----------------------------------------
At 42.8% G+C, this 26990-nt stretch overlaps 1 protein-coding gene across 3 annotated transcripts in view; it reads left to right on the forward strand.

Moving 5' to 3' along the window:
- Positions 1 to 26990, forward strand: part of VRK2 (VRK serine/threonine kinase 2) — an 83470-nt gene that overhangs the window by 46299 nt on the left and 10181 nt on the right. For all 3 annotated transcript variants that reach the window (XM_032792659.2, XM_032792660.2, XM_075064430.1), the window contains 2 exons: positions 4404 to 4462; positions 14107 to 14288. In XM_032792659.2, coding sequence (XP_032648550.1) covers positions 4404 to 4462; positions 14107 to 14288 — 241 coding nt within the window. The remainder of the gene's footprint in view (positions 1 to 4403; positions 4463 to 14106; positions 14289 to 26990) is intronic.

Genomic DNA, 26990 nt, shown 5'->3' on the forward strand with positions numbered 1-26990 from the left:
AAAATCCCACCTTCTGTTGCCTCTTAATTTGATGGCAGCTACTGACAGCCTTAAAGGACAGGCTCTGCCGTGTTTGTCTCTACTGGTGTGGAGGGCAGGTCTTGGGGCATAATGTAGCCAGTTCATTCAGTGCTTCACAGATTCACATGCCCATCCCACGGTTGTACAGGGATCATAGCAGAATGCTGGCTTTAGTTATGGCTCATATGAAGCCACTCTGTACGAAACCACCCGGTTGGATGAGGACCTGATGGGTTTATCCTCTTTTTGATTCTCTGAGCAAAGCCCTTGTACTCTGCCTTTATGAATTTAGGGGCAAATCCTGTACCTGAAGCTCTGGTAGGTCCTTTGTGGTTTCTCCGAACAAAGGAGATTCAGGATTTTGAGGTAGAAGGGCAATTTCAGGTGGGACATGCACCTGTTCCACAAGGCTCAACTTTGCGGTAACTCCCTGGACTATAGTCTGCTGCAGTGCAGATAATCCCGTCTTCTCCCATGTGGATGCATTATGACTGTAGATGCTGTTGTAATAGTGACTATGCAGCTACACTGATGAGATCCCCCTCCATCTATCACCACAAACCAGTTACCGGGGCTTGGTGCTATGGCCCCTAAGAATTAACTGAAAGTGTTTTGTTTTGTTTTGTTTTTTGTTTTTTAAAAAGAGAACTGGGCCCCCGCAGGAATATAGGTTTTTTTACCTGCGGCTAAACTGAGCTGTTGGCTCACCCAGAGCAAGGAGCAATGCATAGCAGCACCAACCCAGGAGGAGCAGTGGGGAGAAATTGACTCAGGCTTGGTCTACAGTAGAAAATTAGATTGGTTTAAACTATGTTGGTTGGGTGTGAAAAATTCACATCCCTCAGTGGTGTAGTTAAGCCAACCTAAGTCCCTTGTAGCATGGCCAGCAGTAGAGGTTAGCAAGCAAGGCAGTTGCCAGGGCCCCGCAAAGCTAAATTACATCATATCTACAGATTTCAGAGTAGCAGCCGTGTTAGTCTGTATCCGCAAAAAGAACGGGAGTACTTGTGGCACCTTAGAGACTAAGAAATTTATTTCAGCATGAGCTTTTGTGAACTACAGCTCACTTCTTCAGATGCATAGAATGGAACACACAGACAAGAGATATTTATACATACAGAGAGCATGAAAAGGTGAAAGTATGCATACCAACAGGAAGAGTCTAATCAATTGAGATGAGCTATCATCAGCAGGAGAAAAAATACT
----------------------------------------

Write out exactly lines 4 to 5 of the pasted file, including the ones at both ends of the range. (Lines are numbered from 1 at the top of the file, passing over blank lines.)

Genomic DNA, 26990 nt, shown 5'->3' on the forward strand with positions numbered 1-26990 from the left:
AAAATCCCACCTTCTGTTGCCTCTTAATTTGATGGCAGCTACTGACAGCCTTAAAGGACAGGCTCTGCCGTGTTTGTCTCTACTGGTGTGGAGGGCAGGTCTTGGGGCATAATGTAGCCAGTTCATTCAGTGCTTCACAGATTCACATGCCCATCCCACGGTTGTACAGGGATCATAGCAGAATGCTGGCTTTAGTTATGGCTCATATGAAGCCACTCTGTACGAAACCACCCGGTTGGATGAGGACCTGATGGGTTTATCCTCTTTTTGATTCTCTGAGCAAAGCCCTTGTACTCTGCCTTTATGAATTTAGGGGCAAATCCTGTACCTGAAGCTCTGGTAGGTCCTTTGTGGTTTCTCCGAACAAAGGAGATTCAGGATTTTGAGGTAGAAGGGCAATTTCAGGTGGGACATGCACCTGTTCCACAAGGCTCAACTTTGCGGTAACTCCCTGGACTATAGTCTGCTGCAGTGCAGATAATCCCGTCTTCTCCCATGTGGATGCATTATGACTGTAGATGCTGTTGTAATAGTGACTATGCAGCTACACTGATGAGATCCCCCTCCATCTATCACCACAAACCAGTTACCGGGGCTTGGTGCTATGGCCCCTAAGAATTAACTGAAAGTGTTTTGTTTTGTTTTGTTTTTTGTTTTTTAAAAAGAGAACTGGGCCCCCGCAGGAATATAGGTTTTTTTACCTGCGGCTAAACTGAGCTGTTGGCTCACCCAGAGCAAGGAGCAATGCATAGCAGCACCAACCCAGGAGGAGCAGTGGGGAGAAATTGACTCAGGCTTGGTCTACAGTAGAAAATTAGATTGGTTTAAACTATGTTGGTTGGGTGTGAAAAATTCACATCCCTCAGTGGTGTAGTTAAGCCAACCTAAGTCCCTTGTAGCATGGCCAGCAGTAGAGGTTAGCAAGCAAGGCAGTTGCCAGGGCCCCGCAAAGCTAAATTACATCATATCTACAGATTTCAGAGTAGCAGCCGTGTTAGTCTGTATCCGCAAAAAGAACGGGAGTACTTGTGGCACCTTAGAGACTAAGAAATTTATTTCAGCATGAGCTTTTGTGAACTACAGCTCACTTCTTCAGATGCATAGAATGGAACACACAGACAAGAGATATTTATACATACAGAGAGCATGAAAAGGTGAAAGTATGCATACCAACAGGAAGAGTCTAATCAATTGAGATGAGCTATCATCAGCAGGAGAAAAAATACT